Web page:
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American Plum, Wild Plum - Prunus americana


Family: Rosaceae - Rose family Genus Common Name: Plum Native Status: NativeDicot Perennial Tree Shrub
Prunus americana - American Plum, Wild Plum. Threatened in New Hampshire and Vermont. Shrub to small tree growing up to 25' tall, and can be nearly as wide. It has low branches and thorns up to 3" long, so in the wild it can be part of a nearly impenetrable thicket. The fleshy fruit is edible. The plum fruit is usually around an inch in diameter.

Found in:
AL, AR, AZ, CO, CT, DC, DE, FL, GA, IA, IL, IN, KS, KY, LA, MA, MD, ME, MI, MN, MO, MS, MT, NC, ND, NE, NH, NJ, NM, NY, OH, OK, PA, RI, SC, SD, TN, UT, VA, VT, WA, WI, WV, WY

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Prunus americana

Distribution of Prunus americana in the United States and Canada:
USDA Plants Distribution Map temporarily unavailable.
Blue=Native; Grey=Introduced

Map from USDA Plants Database:
USDA, NRCS. 2017. The PLANTS Database (http://plants.usda.gov, 13 Dec 2017). National Plant Data Team, Greensboro, NC 27401-4901 USA.

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Site: Pigeon Mountain - Blue Hole Area, Walker County, GA Date: 2011-April-02Photographer: Gerald C. Williamson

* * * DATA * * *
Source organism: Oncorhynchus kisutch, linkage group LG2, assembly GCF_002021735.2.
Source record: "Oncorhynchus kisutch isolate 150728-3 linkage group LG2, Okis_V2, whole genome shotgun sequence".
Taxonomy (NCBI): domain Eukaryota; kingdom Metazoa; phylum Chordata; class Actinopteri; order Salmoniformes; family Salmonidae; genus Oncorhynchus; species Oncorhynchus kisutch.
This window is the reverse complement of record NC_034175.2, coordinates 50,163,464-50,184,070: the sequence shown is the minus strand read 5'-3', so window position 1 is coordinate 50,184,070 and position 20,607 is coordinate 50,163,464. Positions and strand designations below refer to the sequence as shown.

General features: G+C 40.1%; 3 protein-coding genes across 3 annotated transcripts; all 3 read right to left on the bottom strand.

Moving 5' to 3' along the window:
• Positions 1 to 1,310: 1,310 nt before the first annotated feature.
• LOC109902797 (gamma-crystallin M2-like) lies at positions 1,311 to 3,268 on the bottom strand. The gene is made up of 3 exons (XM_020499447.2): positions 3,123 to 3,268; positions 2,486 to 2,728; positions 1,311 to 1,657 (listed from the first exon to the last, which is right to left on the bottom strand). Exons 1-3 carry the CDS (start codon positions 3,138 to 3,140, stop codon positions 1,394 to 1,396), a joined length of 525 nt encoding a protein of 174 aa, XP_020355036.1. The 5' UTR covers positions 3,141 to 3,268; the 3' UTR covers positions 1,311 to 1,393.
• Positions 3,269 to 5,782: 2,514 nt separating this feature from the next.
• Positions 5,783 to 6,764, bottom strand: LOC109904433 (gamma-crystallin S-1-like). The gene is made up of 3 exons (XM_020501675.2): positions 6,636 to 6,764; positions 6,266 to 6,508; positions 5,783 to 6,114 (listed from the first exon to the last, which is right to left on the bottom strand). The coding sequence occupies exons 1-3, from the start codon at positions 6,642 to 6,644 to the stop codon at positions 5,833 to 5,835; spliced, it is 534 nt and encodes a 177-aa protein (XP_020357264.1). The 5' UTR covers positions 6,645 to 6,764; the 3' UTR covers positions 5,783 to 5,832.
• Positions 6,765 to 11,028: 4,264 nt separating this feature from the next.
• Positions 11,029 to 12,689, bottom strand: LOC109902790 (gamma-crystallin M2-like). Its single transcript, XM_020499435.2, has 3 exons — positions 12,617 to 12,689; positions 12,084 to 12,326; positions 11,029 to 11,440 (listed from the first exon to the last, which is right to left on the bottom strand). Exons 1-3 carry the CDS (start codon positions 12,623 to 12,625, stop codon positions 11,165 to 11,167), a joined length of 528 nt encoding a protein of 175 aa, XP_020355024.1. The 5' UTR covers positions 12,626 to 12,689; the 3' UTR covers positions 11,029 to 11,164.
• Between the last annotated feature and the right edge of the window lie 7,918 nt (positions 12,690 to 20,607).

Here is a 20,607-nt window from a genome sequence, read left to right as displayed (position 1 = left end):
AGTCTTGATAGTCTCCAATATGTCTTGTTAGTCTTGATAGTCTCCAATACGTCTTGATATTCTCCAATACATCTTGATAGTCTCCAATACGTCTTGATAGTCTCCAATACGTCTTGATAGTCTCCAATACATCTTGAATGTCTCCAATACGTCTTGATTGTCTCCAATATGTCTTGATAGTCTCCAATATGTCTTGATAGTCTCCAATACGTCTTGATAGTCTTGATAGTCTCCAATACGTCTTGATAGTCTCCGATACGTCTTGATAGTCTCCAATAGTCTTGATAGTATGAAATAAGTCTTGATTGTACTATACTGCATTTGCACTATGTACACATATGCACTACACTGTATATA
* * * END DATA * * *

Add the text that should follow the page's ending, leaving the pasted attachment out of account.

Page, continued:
Nikon D60
The showy white flowers of Prunus americana have 5 petals, as do most members of the Rose family.
Prunus americana

Site: Pigeon Mountain - East, Walker County, GA Date: 2011-April-02Photographer: Gerald C Williamson
Nikon D60
Tamron SP 90MM f/2.8 AF Macro
Clearly butterflies are among the pollinators of the American Plum.
Click on the photo for a larger image
Prunus americana

Site: Pigeon Mountain - East, Walker County, GA Date: 2011-April-02Photographer: Gerald C Williamson
Nikon D60
Tamron SP 90MM f/2.8 AF Macro
While the Wild Plum can grow as a solitary tree, it can also be part of a nearly impenetrable thicket.
Click on the photo for a larger image
Prunus americana

Site: Pigeon Mountain - Blue Hole Area, Walker County, GA Date: 2012-July-21Photographer: Gerald C Williamson
Nikon D7000
Update 04/02/2014: I've been advised by Richard Ware of the Georgia Botanical Society, a man with expertise in trees FAR beyond my own, that this is a persimmon (Diospyros virginiana) rather than a plum (Prunus americana).

These green fruits will ripen to yellow or a reddish-purple.
Click on the photo for a larger image
Prunus americana

References used for identification and information:

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All content except USDA Plants Database map Copyright Gerald C. Williamson 2017
Photographs Copyright owned by the named photographer